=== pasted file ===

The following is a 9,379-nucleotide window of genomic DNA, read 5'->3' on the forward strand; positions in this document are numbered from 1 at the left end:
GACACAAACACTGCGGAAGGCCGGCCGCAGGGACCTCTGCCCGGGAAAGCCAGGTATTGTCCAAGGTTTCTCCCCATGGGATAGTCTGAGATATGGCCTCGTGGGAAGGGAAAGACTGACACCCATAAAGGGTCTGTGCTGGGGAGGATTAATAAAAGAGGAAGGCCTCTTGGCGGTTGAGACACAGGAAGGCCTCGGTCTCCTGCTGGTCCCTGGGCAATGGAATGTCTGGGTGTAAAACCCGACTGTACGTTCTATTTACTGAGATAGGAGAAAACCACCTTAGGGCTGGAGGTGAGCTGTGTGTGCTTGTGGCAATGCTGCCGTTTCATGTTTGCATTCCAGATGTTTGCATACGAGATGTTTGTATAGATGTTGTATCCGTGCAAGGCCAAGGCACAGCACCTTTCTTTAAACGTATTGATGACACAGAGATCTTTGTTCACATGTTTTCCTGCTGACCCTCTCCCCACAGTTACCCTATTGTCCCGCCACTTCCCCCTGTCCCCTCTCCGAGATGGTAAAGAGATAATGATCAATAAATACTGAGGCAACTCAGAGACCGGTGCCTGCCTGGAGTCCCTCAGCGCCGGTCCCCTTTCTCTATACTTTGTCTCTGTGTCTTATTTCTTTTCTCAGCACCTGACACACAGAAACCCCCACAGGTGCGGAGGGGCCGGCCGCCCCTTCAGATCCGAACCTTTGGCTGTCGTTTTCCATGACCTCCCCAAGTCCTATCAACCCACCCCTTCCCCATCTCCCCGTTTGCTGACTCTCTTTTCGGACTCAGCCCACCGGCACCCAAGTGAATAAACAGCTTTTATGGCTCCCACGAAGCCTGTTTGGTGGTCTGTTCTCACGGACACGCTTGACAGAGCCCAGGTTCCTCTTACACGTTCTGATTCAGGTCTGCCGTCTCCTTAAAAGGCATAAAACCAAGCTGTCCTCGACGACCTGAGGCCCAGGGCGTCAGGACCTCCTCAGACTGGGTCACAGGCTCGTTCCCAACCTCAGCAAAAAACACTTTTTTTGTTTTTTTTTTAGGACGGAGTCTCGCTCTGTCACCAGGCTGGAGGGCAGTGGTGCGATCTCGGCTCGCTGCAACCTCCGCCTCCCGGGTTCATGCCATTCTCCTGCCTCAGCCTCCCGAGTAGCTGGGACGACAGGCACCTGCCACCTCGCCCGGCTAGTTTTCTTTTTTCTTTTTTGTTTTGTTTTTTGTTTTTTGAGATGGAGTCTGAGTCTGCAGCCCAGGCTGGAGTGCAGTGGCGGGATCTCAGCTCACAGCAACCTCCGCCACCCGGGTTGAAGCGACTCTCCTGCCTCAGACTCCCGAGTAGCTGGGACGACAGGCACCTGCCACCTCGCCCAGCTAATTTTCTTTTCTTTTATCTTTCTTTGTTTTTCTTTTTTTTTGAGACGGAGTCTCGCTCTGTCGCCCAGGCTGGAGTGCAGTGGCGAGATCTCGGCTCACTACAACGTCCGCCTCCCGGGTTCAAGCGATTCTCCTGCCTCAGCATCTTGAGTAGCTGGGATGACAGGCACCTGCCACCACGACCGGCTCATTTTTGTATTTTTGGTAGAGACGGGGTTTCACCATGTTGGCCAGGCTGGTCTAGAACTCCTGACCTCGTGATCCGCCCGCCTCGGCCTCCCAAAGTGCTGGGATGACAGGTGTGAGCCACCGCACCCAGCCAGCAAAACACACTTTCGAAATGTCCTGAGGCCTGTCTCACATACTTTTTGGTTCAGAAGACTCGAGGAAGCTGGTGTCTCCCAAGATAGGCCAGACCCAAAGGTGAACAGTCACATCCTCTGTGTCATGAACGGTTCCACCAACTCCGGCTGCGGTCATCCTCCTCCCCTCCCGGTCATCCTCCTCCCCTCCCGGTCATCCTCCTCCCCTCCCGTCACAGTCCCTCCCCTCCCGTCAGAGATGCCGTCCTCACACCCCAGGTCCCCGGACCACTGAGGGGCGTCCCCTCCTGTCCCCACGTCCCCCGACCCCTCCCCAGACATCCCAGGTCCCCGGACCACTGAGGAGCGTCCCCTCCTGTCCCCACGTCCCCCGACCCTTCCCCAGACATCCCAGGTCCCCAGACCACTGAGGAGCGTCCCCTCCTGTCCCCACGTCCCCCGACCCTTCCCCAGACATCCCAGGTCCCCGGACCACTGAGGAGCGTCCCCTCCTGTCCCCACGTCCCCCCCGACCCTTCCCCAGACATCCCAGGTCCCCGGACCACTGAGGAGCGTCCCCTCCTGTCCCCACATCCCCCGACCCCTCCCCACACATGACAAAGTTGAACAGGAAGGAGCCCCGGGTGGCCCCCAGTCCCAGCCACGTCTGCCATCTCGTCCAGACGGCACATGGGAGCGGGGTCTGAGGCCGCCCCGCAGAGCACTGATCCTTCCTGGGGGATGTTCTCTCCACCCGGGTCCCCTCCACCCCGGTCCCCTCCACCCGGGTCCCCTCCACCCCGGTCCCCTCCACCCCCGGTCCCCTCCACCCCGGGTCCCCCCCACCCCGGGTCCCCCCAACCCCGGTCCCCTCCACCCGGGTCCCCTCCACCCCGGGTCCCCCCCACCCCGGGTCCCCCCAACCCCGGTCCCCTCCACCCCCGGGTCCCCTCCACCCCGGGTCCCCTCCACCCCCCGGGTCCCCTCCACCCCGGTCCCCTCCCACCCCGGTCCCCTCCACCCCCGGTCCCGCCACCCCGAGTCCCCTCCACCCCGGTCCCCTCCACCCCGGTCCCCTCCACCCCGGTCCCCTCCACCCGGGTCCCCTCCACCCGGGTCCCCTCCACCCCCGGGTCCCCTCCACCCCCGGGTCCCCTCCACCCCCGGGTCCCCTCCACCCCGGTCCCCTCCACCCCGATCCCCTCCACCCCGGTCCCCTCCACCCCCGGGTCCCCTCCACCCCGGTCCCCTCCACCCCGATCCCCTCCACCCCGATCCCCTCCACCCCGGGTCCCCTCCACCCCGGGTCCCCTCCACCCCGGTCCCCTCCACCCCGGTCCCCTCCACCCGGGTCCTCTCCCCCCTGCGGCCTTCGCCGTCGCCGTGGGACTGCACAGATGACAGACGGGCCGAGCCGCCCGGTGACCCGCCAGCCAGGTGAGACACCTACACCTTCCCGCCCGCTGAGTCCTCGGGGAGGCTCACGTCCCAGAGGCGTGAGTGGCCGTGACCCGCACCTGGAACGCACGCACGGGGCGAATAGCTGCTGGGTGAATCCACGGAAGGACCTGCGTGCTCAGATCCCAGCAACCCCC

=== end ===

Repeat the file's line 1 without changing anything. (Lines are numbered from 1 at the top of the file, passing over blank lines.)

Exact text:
The following is a 9,379-nucleotide window of genomic DNA, read 5'->3' on the forward strand; positions in this document are numbered from 1 at the left end: